(evaporator) becomes the condenser, withhot refrigerant used to remove the ice. Inthis mode, electricity continues to be usedby the compressor and heat is removedfrom inside the building (ie, the condensertemporarily becomes the evaporator). Othersystems use hot-gas bypass or direct-actingelectric elements for defrosting.Clearly, whatever type of de-icingsystem is used, the energy needed willmarkedly reduce the seasonal performanceof the system. The energy used has a bigimpact on economic performance too.There are three other serious concerns:
noise from the fan and compressor canbe intrusive in domestic/urban locations;
snow could block the airflow around anASHP, preventing the system operatingunless it is manually removed, which wouldbe unacceptable to many householders(particularly the elderly or infirm); and
the heat output from an ASHP reducesmarkedly as outdoor air temperatures fall,so a system may have difficulty meetingdemand when it is most needed. Mostmanufacturers include an additionalheating system to avoid this problem,usually a direct-acting electric flow boiler ora bivalent system which includes a gas- oroil-fired boiler, with all the attendantadditional costs and complexity.These issues caused trouble with thefirst generation heat pumps in the 1970sand 80s and there are concerns thatproblems persist with the latest technologydespite improvements in compressors, heatexchangers and controls, including theinverter/variable-speed drive systems.It is also worrying that ASHP, whichare specified ostensibly as a “renewable”low-carbon form of space heating, can alsobe used to provide cooling in summer. Thismay be great news for electricity companies(by providing additional summer load), butfrom a sustainability perspective it isperverse. This Trojan horse aspect of ASHPis never mentioned in the context of theirgreen credentials. It is, though, cited bysome manufacturers as an extra “benefit”.I fear that when the true operatingperformance and/or operational limitationsof outdoor air source become known, therewill be a negative market reaction to heatpump technologies of all types, ashappened in the 1980s. This could have direconsequences for the manufacturers andinstallers of well-designed ground sourceheat pumps and air source systems used forheat recovery and swimming pool heating.We desperately need independentmonitoring of external ASHP in differentgeographical locations to ensure systemsoriginally designed and tested primarily toprovide air-conditioning in hot climates canoperate efficiently in cold, wet and humidclimates.I also have grave misgivings about therapid deployment of variable refrigerantvolume/variable refrigerant flow heat pumpsystems in the UK for applications such asoffices, retail, hospitality and healthcare.Often, particularly when internal heat gainswithin a building are low or when installedin poorly insulated buildings, the defrostenergy requirements will be extremely high.Our climate hasn’t changed muchsince the first generation of ASHP wasmarketed in the 1970s. Nor have the basiclaws of physics and thermodynamics.De-icing, noise, operation in heavy snowand reduced heat output at low outdoor airtemperatures are still big problems today,despite improvements in technology. Beforeembracing these systems as a renewablelow-carbon technology, research to measureperformance in the field is needed urgently.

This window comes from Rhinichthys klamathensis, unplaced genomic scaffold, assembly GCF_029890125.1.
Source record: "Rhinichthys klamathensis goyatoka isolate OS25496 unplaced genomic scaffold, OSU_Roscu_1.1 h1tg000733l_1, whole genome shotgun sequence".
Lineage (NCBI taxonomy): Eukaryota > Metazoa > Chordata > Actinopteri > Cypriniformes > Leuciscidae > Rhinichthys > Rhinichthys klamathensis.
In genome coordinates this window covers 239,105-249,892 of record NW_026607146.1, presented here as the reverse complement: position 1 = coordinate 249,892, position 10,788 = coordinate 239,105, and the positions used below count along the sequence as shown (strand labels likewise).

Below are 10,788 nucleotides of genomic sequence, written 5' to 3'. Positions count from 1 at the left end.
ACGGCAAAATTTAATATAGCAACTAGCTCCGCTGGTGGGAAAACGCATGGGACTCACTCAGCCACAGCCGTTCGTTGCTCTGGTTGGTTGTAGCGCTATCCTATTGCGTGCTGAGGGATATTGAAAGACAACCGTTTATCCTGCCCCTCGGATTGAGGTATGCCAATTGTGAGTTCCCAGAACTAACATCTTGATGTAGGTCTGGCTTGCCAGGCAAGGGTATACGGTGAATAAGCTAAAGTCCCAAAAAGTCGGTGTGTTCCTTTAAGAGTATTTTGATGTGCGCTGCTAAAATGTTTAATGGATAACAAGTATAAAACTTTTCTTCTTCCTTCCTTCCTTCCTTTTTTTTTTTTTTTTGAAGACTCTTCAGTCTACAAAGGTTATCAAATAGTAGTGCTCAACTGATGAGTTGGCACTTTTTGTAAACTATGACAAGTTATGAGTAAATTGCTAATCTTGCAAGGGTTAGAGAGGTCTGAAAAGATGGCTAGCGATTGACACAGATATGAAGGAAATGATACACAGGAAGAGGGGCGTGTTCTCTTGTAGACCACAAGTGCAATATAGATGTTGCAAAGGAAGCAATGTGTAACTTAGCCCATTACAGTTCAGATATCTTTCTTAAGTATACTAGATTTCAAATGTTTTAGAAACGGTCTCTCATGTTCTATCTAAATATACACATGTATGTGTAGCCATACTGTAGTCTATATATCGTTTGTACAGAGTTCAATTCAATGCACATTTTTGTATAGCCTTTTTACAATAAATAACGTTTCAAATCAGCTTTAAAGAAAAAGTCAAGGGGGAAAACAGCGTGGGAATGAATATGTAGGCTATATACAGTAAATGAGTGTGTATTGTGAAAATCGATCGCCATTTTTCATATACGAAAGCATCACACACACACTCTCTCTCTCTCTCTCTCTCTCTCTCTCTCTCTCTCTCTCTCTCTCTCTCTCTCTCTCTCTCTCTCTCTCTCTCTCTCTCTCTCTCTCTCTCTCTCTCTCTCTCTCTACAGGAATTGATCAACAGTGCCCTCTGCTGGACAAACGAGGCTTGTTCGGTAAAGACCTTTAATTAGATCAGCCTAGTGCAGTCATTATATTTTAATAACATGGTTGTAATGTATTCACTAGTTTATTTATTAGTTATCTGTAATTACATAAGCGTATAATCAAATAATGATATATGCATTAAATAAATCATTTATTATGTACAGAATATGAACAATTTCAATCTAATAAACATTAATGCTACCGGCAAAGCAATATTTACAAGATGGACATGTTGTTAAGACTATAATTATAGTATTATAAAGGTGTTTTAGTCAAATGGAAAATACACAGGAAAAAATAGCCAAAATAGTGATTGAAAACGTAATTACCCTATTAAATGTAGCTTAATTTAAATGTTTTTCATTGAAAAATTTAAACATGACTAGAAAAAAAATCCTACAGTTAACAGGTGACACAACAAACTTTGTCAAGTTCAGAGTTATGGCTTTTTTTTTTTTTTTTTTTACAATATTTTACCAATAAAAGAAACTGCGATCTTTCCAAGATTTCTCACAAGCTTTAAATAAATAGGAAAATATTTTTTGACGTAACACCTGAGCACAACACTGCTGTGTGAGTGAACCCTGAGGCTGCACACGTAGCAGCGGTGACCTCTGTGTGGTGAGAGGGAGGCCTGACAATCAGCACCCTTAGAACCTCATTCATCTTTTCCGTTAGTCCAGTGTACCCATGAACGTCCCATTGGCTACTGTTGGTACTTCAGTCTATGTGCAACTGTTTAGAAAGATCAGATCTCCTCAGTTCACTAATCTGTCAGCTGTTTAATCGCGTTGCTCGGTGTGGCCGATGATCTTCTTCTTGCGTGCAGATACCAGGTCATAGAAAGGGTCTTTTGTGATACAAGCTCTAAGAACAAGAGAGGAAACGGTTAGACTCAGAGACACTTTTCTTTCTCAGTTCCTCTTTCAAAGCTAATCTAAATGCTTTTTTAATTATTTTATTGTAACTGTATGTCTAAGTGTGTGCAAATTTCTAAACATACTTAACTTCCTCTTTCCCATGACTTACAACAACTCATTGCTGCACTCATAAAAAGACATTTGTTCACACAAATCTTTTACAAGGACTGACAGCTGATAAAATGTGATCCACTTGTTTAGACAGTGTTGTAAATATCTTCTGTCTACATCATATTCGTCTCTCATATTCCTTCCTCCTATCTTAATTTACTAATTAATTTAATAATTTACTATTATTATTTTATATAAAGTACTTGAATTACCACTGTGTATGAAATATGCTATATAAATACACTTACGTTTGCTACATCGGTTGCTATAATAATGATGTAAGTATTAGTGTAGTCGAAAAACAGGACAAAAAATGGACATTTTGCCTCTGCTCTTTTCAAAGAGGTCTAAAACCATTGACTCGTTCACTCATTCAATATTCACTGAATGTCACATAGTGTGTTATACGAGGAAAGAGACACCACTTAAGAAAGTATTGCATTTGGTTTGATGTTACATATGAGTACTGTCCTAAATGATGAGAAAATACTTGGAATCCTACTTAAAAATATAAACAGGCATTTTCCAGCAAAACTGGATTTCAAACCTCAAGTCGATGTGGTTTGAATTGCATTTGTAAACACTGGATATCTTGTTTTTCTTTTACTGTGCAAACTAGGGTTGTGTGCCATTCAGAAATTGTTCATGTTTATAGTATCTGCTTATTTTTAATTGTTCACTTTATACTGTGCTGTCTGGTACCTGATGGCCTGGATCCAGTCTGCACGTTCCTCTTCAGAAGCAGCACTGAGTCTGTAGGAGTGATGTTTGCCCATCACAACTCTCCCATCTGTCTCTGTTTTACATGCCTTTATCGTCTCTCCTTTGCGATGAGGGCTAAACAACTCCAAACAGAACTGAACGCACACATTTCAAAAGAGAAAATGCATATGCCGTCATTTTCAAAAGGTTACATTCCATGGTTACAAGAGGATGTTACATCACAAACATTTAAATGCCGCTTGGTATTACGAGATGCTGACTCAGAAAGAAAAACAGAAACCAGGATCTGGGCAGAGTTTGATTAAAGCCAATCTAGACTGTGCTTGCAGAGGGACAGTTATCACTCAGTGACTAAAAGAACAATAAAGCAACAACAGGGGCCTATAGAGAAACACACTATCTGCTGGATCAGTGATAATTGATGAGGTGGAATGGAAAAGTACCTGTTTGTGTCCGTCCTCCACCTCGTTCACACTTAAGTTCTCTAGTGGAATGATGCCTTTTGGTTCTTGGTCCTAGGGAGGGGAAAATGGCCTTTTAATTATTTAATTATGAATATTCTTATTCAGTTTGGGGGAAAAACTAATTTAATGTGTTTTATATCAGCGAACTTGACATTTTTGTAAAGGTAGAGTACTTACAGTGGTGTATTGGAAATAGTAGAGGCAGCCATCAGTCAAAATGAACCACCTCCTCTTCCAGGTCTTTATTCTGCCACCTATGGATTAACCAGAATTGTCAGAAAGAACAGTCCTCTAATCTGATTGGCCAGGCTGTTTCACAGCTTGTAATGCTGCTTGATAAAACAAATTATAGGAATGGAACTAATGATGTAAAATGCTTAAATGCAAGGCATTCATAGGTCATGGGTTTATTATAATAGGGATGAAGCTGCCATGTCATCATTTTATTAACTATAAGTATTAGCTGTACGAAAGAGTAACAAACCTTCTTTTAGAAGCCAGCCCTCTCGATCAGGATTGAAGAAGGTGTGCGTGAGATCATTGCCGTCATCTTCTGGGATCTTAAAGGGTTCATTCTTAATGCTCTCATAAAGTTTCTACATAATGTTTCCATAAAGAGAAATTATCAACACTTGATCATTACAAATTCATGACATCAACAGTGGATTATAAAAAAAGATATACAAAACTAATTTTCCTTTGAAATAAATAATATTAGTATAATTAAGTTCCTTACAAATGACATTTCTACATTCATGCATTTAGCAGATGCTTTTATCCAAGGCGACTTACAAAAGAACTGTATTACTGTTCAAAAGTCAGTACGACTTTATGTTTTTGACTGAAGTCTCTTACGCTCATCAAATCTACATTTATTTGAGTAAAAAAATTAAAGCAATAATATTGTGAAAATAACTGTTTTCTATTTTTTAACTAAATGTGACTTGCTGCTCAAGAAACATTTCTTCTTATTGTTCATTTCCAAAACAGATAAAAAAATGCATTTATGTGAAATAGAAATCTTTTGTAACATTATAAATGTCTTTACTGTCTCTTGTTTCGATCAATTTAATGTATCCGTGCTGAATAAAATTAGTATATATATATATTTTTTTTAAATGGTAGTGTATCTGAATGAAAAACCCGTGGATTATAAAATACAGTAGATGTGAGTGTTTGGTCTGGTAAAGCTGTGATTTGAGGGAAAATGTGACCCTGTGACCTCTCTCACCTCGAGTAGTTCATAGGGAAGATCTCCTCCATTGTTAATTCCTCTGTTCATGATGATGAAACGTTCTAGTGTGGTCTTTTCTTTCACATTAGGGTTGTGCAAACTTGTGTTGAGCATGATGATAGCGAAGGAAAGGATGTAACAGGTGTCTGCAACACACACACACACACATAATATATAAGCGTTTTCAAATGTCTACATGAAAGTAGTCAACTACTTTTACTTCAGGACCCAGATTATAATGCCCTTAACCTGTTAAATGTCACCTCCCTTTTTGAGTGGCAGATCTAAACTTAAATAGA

/ BSD JULY2009
Ice build-up on the evaporator can be a serious problem, says David Strong. The ice can be removed by putting thesystem into reverse mode, but this markedly reduces the energy performance.